Halting the spread of fake news amid ‘flurry of undecipherable stuff’

“Fake News” is dominating headlines these days.

Not only do sensational stories that are complete fabrications spread virally on social media and the Internet, fake news has become President Trump’s pet phrase when trying to discredit stories he dislikes or certain media outlets like CNN or The New York Times.

Yet the phenomenon of people believing fairy tales, such as former President Obama signing an executive order banning the Pledge of Allegiance or the Pope endorsing Trump for president, is real. To many people, the trend is a disturbing one for social discourse and democracy itself.

“We’ve had a splintering and a diffusion of so-called facts and information itself,” Charles Lewis, founder of the Center for Public Integrity, said after a recent forum on the topic at his alma mater, the University of Delaware. “It’s become a little bit of a blizzard of indecipherable stuff. Some if it is fact-based, much of it is not.”

The spread of fake news, coupled with widespread distrust of the legitimate media, has made for a confusing landscape for readers and viewers.

Consider the viewpoint of University of Delaware junior Antonio Ahmed-Garcia, who said he doesn’t trust any news he reads, even in the biggest newspapers and networks or their websites.

“I feel like in a sense you can’t kind of trust them because it’s all personal beliefs and opinions that are being written on all these big journalism posts,” Ahmed-Garcia said. “But you can take bits and pieces from each article and make your own definition of it.”

A determined backlash against the prospect of a “post-truth world” has begun, though.

Facebook and Google have launched initiatives to help readers detect and flag stories that might not be true, to stop their dissemination and what one journalist calls the “tremendous velocity” with which they spread.

At UD and local high schools such as the Conrad Schools of Science, efforts are under way to stop such nonsense from infecting the public.

Conrad teacher Leigh Weldin said she found it difficult to have classroom discussions about political races or issues during the 2016 presidential election. Students couldn’t agree on facts or shared falsehoods as truth. So she developed a lesson in which students evaluate whether headlines or stories are real and shows them ways to differentiate.

“As young citizens they need to learn where their news is coming from, what is credible, so they can make informed political decisions,” Weldin said. “Because they are our future. They are ones who are going to be part of the elections. They are going to be the ones writing public policy. I want to teach them skills right now.”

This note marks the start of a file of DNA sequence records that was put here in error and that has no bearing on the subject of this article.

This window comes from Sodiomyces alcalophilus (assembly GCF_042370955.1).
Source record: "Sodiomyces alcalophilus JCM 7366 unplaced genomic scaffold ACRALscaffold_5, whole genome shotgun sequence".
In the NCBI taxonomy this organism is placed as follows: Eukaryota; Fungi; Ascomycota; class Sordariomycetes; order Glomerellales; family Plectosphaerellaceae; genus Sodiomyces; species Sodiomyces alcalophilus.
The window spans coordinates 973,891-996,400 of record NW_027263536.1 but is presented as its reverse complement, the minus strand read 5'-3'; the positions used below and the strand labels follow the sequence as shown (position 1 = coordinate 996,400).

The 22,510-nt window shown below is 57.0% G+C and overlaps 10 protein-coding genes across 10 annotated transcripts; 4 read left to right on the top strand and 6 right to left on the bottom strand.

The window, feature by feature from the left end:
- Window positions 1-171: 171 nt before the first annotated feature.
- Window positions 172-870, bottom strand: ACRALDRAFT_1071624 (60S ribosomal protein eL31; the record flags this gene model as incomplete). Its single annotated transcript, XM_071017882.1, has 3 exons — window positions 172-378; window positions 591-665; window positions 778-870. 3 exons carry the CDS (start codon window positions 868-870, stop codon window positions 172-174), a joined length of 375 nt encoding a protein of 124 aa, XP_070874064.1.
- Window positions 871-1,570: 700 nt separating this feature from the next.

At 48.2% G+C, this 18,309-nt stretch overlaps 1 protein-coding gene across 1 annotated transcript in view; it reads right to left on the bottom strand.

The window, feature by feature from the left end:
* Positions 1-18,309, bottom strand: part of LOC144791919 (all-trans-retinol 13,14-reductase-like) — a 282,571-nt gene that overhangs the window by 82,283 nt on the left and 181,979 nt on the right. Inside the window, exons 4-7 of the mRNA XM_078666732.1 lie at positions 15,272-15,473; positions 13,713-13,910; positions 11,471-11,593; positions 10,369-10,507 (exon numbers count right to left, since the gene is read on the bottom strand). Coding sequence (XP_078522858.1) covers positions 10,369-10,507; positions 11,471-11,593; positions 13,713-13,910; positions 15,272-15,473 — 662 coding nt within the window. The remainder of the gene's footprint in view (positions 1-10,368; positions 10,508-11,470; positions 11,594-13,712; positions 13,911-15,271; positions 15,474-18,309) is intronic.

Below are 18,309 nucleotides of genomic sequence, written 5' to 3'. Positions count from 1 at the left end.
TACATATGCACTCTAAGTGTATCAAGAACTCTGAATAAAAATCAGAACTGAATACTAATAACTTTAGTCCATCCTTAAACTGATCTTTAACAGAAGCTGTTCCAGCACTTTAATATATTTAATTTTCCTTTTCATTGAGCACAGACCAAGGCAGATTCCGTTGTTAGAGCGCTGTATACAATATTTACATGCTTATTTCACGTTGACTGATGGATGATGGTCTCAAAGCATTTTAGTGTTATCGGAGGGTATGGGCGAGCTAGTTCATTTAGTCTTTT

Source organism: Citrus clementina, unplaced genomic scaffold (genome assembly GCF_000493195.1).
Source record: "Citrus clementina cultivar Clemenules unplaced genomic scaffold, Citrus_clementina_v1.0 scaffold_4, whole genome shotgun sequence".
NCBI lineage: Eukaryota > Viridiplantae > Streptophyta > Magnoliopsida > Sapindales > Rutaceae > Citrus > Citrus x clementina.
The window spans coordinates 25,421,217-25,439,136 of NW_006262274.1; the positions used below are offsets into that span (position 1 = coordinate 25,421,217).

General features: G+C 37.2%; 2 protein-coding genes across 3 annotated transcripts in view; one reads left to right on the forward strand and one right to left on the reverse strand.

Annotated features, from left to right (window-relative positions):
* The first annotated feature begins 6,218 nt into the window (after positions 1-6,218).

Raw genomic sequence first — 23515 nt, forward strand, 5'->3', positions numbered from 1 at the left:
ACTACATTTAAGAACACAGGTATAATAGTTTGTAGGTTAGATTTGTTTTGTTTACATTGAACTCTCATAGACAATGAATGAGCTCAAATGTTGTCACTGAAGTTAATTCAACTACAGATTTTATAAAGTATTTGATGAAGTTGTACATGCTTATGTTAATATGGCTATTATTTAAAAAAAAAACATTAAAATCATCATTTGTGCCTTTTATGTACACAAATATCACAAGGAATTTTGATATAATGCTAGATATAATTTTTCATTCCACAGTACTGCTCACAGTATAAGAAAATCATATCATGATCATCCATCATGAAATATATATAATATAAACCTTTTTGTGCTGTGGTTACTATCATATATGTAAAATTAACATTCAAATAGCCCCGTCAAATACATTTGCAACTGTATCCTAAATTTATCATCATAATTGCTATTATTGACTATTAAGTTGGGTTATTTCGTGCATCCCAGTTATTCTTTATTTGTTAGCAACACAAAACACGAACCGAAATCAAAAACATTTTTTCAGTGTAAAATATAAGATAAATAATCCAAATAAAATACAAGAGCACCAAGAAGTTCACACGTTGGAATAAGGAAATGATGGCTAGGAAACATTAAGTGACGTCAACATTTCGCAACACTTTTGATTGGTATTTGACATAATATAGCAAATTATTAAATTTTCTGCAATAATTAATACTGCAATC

UD’s library now has a web page to help students navigate the clutter. The tips recommend students consider the source, check their biases, and see if other outlets carry the same story. In April the school held what it called the Fake News Blues forum, drawing about 300 people to Mitchell Hall.

Lewis joined a panel of current and former journalists who explored why fake news gains traction. Polarization of politics. Distrust of the media. Newspaper staff cuts. A public that is addicted to social media but lacks discipline to verify a fairy tale before sharing it.

“We have developed echo chambers with the two parties in America having their own realities or their own efforts to tell their best story,” said Lewis, now executive director of the Investigative Reporting Workshop. “We have started to splinter the truth and it’s my truth and your truth.”

Nichole Dobo, an education reporter who left The Wilmington News Journal amid steep staff cutbacks, now writes for the Hechinger Report. She fears the ripple effect of fake news on American society.

“Social media allows lies to spread like wildlife. And the really bad part, the scary part is there are fewer fighters, journalists in local communities, there to put out the fires. That is what troubles me,” Dobo told the audience.

“It used to be that people could agree on a certain set of facts that they read in their morning paper and then we debated about public policy. But when you can’t even agree on the basic facts, when you hear people say, ‘that’s not actual true because my opinion is X, Y, Z,’ where do you even go from there?”

Dobo cited a 2016 Stanford University study that found fewer than 10 percent of high school and college kids realized one website was run by a lobbying group. Even though they were allowed check Google.

“Folks, that is a 911 emergency,” she said.

Jason Levine, who oversees sports and the editorial page at the Wilmington paper, urges the public to stop being so willing to gobble up what social media serves.

“It’s very easy to sit there on your computer or on your phone and read stories that you psychologically agree with because the algorithms are feeding them to you when in fact you need to be challenging yourself to think beyond what your opinion already is,” Levine said.

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